“Stop!” Buddy exclaimed, but Bobby just continued to antagonize his sibling adding, “K-I-S-S-I-N-G.”

“I said quit it!” Buddy shouted giving his older brother a shove as the boy pulled open the back door to their home.  The pair tumbled through the door and into the kitchen.  As they did, the two became motionless with shock as they found their mother lying helpless on the floor.

As she heard the boys come in, Lily called out, “Hurry go and get the doctor!  Tell him your mother’s time is here!”

The boys just stood there, still frozen with fear.

“Run!… Now!… For Goodness sake go!” Lily yelled and with the speed of an Olympic sprinter Bobby was out the door.  As Buddy turned to join him, Lily cried out, “Not you Buddy.  You stay here and get the large pot out from under the sink.  Fill it with water and get it boiling on the stove…  Now!”

* * * * * * * * * * *

Robert Wilson was a very dapper man.  His platinum blond hair, which had earned him the nickname of “Whitey,” was neatly combed and his tie was still perfectly knotted under his starched collar even though the business day had ended and it was a long and warm train ride home to Belleville from New York City’s financial district.  As he stepped off the train he took a deep breath.  It was good to be home.  His cornflower blue eyes scanned the platform for his two sons who were always there to greet him at the station.  They loved to take the walk home with their dad talking about the events of the day, however this day; they were nowhere to be found.  Feeling that something was awry, Robert began to dash home at a swift pace.  As he threw open the front door, Robert could hear the cries of a baby.  Instinctively, he ran into the bedroom only to find it empty.  He followed the cries heading for the kitchen calling out, “Lily… Lily dear!”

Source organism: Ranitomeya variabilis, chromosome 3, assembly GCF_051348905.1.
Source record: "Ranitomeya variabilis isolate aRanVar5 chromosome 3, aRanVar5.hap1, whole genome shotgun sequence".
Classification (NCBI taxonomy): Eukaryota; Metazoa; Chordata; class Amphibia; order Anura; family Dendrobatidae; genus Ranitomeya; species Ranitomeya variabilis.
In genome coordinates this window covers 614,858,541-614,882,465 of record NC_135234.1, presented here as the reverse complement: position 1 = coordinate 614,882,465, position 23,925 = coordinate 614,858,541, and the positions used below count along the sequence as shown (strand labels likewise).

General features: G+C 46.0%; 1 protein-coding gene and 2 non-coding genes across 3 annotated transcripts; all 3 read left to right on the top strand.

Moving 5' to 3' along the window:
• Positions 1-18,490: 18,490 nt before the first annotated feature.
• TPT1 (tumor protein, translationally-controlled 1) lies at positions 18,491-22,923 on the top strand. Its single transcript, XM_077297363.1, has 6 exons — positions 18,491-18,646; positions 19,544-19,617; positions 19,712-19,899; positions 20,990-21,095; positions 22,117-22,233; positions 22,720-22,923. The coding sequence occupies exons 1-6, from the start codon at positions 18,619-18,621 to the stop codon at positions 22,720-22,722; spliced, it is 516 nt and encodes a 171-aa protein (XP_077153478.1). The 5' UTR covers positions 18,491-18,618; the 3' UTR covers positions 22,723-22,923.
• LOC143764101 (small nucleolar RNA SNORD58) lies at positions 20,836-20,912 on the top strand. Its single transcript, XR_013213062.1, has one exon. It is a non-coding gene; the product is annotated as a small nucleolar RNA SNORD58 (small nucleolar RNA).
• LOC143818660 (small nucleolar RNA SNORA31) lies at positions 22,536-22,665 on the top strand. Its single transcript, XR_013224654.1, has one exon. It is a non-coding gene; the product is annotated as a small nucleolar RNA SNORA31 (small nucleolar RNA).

As he entered through the kitchen door he saw the doctor turn his way.  “Congratulations Mister Wilson, you have a beautiful new baby girl.”